MANCHESTER, NH — Mike Pence offered some of his strongest criticism of Donald Trump — and those he calls Trump “imitators” in the Republican primaries — in a battle speech Wednesday. between conservatism and populism within the Republican Party.
Pence repeatedly denounced the former president’s actions on Jan. 6, 2021, when he pressured then-vice president Pence to overturn the 2020 election results and a violent mob protested. attacked the US Capitol. But Pence is now breaking with Trump, his former running mate, for broader philosophical and political reasons.
Pence spent four years in the Trump administration supporting Trump policies, but now says Trump no longer supports conservative policies and sounds “like an echo of the progressives” the party wants to replace.
“The growing faction would replace our faith in limited government and traditional values with an agenda of personal grievance and performative outrage,” Pence said of his party’s populists in his speech at St. Anselm College.
In his first political speech since appearing on the stage at the Republican presidential primary debate, Pence drew a stark contrast to his main competitors, including Trump. Pence had limited his criticism of Trump largely to Jan. 6, as well as abortion and abortion rights reform.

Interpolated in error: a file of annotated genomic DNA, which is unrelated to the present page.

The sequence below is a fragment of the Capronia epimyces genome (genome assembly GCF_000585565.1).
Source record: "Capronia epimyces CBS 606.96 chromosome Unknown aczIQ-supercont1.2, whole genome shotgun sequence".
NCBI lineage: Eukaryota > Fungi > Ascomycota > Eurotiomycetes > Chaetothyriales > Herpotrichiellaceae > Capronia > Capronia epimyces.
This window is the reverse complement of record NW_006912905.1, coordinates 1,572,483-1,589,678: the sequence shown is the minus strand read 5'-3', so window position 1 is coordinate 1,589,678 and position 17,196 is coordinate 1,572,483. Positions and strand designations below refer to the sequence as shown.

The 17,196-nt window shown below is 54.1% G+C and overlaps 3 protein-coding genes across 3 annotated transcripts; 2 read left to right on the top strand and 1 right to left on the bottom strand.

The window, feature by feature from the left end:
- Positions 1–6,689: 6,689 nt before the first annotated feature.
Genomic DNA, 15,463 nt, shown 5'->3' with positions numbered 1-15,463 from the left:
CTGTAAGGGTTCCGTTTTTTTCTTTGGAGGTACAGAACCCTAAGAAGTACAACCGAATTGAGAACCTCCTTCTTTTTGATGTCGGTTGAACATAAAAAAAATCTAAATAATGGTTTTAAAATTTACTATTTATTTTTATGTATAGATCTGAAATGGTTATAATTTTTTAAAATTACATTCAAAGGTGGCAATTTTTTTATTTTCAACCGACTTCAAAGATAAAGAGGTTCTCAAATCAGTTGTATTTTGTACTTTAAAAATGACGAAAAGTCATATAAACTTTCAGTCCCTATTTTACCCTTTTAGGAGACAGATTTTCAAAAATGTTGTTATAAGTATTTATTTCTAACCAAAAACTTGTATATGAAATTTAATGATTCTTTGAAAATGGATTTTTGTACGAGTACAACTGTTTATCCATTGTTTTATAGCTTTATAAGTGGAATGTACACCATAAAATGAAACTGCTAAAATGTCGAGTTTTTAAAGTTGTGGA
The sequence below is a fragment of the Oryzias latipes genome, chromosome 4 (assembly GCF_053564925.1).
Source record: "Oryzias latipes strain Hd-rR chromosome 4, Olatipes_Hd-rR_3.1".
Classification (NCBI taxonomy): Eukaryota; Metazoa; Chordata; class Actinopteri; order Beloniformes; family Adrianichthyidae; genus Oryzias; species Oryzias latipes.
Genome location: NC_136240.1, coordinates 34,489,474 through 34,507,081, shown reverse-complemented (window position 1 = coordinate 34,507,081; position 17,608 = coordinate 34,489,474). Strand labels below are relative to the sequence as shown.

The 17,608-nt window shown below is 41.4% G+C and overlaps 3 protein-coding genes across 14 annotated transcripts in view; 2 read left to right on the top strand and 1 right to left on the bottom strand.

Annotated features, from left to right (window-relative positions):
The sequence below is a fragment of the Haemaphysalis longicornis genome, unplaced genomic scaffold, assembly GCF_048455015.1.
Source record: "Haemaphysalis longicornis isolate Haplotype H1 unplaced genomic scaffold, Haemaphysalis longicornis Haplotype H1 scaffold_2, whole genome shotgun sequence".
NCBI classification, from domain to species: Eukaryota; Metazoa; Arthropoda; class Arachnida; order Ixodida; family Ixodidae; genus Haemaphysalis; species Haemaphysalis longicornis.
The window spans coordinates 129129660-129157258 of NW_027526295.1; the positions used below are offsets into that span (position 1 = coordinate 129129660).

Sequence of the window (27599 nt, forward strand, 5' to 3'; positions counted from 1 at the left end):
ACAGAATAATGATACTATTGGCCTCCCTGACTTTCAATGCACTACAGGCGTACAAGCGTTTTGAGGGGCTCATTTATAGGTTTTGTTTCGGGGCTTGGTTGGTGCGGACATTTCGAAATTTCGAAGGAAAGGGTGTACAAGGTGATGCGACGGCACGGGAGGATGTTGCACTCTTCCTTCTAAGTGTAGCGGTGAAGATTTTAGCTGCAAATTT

But Pence still faces an uphill battle to establish himself in today’s Republican Party – as polls show Republican primary voters still trail Trump by a large margin.
“The truth is, the Republican Party didn’t start on a golden staircase in 2015,” Pence said in his speech, referring to Trump’s first campaign announcement.
He did not name Trump or any other candidate, but he made it clear who his criticism was directed at.
“The Governor of Florida still justifies the use of state power to punish a company that took a policy stance he disagreed with,” Pence said, referring to Ron DeSantis and his colleague. dispute with Disney.
“And one of the president’s populist proteges actually advocated a 59% estate tax in his book ‘Nation of Victims’ last year,” Pence said, referring to Vivek Ramaswamy – a recent target of his anger during the GOP debate in August and on the campaign trail.
Pence didn’t specifically mention the other candidates on Wednesday — but he did talk about the policies some of them are championing, like not wanting to reform welfare programs to deal with the national debt or wanting to leave state abortion laws. Pence, who has advocated for federal limits on abortion, and former United Nations ambassador Nikki Haley disagreed on how to handle the issue during the latest debate.
“I truly believe that we are now, after Labor Day, engaged in an important debate about the future of the party that will affect the future of America,” Pence told NBC News on Tuesday. “And it’s really a debate about whether or not the Republican Party is going to continue to stick to the common-sense conservative agenda that has defined our movement for the past 50 years or whether we’re going to, we’re going to take into account.” the siren song of a populism unmoored to conservative principles.